The Church of Scotland has voted to allow the ordination of clergy in same-sex marriages – but only if its presbyteries agree.
Representatives at the Kirk’s General Assembly in Edinburgh, who voted on Saturday to give congregations the opportunity to appoint gay clergy in civil partnerships, made a decision to only extend this to those in same-sex marriages if a vote of the church’s 45 presbyteries accepts this outcome.
In essence, the General Assembly decision means that, for the time being, “the matter of ministers in same-sex marriage is as yet undecided” and any decision has been delayed.
In effect this vote allows for continued discrimination against ministers who are in a same-sex marriage, as the Church will not need to offer them any pension or other benefits that they provide for marriage heterosexuals. This policy will only change if the Church votes supports the move at next year’s General Assembly.
However, ministers who are in same-sex civil partnerships will, paradoxically, receive the same treatment as ministers who are in heterosexual marriages.
The Church of Scotland, along with other faith based organisations are exempt form anti-discrimination measures in the Equality Act 2010.
The Assembly heard evidence from the Theological Forum and the Church’s Legal Questions Committee, which recommended that the Act on ministers in civil partnerships is extended to ministers in same-sex marriage.
Professor Iain Torrance, the convenor of the Theological Forum and a former moderator who famously admitted he was “untroubled” by the potential ordination of gay clergy, argued that “fundamentally, the issue is not a theological one…but whether we are selfish with important benefits”. He stressed the importance of inclusion, and of being non-discriminatory. “The question is whether we deny benefit to others”.
Rev Elijah Smith admitted to being “ashamed of the lack of love shared from one side to the other” and urged for greater tolerance and understanding. He then explained that while theology is central to the debate, this should not be constricted around the narrow view of marriage expressed by some others: “this particular issue will inevitably have a theological bent – the theology of care and justice is at the heart of this. This is a civil issue…scripture does not have a clear-cut prescription for Christian marriage…if we are to be prescribed by the examples in scripture I would have several wives! Our understanding of marriage has evolved over time, and civil constructs can be made to glorify God.”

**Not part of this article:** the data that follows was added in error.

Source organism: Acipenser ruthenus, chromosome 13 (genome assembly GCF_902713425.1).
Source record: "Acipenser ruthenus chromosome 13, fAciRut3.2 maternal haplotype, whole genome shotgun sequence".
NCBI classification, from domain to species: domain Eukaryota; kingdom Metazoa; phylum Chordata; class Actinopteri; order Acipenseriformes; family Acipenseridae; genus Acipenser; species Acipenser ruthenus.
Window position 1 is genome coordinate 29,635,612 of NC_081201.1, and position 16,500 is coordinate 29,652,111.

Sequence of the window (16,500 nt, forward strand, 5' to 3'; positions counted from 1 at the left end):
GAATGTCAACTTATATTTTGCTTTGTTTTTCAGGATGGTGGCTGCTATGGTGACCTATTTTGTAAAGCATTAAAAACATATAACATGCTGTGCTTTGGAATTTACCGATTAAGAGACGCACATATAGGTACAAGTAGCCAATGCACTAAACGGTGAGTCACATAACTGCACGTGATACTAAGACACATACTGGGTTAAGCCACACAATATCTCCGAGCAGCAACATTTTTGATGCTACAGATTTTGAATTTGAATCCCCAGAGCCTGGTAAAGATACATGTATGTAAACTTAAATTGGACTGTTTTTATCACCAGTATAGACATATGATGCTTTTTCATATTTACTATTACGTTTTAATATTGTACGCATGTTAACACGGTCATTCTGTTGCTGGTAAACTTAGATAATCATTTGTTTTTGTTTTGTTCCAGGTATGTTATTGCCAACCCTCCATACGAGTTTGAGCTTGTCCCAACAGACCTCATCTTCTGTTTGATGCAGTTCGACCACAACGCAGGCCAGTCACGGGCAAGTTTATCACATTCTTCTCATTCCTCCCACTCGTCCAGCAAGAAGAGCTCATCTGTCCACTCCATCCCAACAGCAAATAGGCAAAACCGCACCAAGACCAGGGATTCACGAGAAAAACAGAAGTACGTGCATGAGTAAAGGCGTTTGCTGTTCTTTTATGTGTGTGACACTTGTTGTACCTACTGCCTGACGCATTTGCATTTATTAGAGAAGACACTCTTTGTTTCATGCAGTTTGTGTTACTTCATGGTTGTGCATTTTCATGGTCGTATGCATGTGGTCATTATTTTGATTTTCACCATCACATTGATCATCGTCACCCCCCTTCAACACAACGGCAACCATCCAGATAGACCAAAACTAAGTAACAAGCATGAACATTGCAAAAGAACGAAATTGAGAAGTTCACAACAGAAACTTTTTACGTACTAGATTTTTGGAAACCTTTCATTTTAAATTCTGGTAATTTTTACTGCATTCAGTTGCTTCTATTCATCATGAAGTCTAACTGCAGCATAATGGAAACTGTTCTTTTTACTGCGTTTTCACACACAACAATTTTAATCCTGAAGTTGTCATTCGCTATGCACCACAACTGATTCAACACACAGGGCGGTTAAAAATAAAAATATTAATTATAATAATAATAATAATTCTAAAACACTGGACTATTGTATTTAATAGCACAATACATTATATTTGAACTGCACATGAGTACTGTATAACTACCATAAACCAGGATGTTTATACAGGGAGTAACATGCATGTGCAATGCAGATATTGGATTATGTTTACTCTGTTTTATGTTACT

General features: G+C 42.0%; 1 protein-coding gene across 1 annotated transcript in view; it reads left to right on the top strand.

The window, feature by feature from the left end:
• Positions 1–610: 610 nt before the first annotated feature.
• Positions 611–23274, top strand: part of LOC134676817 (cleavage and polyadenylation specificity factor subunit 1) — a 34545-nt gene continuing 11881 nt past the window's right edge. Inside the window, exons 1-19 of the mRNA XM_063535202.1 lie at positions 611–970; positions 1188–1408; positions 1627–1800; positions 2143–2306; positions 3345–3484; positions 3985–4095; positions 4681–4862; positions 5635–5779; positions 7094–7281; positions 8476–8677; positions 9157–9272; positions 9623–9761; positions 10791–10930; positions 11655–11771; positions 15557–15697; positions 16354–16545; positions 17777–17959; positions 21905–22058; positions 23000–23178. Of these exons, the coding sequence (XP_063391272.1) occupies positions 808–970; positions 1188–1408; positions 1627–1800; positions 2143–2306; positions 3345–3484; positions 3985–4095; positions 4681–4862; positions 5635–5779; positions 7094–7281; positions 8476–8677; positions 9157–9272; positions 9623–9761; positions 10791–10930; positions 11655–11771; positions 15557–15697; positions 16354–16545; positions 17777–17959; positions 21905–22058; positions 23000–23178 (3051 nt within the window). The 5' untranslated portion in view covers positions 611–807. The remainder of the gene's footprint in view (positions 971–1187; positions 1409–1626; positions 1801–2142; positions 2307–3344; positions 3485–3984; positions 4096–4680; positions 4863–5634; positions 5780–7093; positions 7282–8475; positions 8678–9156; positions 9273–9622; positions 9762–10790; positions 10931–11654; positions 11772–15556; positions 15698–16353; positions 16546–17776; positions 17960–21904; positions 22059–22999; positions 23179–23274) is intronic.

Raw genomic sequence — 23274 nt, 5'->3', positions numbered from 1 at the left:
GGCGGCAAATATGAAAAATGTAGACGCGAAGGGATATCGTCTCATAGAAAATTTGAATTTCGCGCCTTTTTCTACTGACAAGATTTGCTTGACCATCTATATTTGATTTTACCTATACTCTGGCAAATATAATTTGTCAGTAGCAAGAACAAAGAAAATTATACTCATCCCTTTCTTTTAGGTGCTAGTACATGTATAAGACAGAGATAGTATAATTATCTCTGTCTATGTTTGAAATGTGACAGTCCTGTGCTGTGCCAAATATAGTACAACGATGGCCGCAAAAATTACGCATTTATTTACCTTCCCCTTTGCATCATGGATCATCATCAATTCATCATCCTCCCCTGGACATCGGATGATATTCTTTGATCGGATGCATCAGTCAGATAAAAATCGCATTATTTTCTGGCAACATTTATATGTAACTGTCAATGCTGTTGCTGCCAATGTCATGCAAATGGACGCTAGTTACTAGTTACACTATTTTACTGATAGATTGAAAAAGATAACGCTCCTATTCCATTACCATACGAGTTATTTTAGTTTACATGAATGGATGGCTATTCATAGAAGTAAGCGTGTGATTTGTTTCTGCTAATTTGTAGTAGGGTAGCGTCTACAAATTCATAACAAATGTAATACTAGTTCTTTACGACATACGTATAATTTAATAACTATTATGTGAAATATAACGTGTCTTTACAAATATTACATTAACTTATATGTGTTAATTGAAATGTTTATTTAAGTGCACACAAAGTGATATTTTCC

Concern was expressed that the church has not yet “undertaken work” on same-sex marriage, and that reflection and consultation within wider church was required, for which the outcome could not be pre-empted. The Church’s definition of marriage has not yet been reconsidered to reflect the new legal reality, and some ministers felt that it was premature to make decisions without having even begun this process.
The Very Rev Albert Bogle, a former moderator, explained that he hoped the Church would “journey together in consensus and understanding”. “We have travelled a huge way”, he stated and, referring to civil partnerships, insisted that “we cannot say that one kind of relationship is better than another.” However, he moved a counter-motion to defer consideration of the issue until 2017, allowing the Theological Forum to compile a report.